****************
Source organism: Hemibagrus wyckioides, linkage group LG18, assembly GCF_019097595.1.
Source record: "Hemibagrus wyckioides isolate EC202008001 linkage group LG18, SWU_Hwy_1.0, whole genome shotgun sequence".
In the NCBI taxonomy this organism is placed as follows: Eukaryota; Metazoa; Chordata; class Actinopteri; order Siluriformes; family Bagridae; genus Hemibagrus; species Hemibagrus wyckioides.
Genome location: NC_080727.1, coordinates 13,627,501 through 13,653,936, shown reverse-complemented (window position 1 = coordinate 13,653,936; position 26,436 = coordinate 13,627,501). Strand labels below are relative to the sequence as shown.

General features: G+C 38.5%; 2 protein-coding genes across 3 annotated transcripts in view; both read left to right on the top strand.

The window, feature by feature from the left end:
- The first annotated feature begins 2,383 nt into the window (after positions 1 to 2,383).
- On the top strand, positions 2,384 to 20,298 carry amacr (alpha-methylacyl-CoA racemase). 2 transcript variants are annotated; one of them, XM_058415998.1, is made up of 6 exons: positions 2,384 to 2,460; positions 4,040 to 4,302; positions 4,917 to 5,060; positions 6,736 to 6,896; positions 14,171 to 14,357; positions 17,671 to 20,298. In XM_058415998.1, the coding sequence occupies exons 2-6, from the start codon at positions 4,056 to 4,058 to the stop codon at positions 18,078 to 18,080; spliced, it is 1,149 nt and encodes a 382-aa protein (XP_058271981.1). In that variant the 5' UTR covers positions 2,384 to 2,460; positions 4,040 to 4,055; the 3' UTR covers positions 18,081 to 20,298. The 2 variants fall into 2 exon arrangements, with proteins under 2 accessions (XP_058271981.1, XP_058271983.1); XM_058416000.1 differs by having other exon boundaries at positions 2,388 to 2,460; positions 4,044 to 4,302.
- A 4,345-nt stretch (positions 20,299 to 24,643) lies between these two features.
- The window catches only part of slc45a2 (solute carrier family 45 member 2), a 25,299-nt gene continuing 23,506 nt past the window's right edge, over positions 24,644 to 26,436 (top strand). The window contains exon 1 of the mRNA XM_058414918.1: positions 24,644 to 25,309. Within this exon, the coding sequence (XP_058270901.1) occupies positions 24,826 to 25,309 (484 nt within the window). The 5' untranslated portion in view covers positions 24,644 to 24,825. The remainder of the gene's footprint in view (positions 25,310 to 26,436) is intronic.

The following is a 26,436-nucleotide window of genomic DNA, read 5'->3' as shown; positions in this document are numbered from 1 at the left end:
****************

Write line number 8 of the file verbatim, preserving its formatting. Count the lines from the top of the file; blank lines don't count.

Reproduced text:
- On the top strand, positions 2,384 to 20,298 carry amacr (alpha-methylacyl-CoA racemase). 2 transcript variants are annotated; one of them, XM_058415998.1, is made up of 6 exons: positions 2,384 to 2,460; positions 4,040 to 4,302; positions 4,917 to 5,060; positions 6,736 to 6,896; positions 14,171 to 14,357; positions 17,671 to 20,298. In XM_058415998.1, the coding sequence occupies exons 2-6, from the start codon at positions 4,056 to 4,058 to the stop codon at positions 18,078 to 18,080; spliced, it is 1,149 nt and encodes a 382-aa protein (XP_058271981.1). In that variant the 5' UTR covers positions 2,384 to 2,460; positions 4,040 to 4,055; the 3' UTR covers positions 18,081 to 20,298. The 2 variants fall into 2 exon arrangements, with proteins under 2 accessions (XP_058271981.1, XP_058271983.1); XM_058416000.1 differs by having other exon boundaries at positions 2,388 to 2,460; positions 4,044 to 4,302.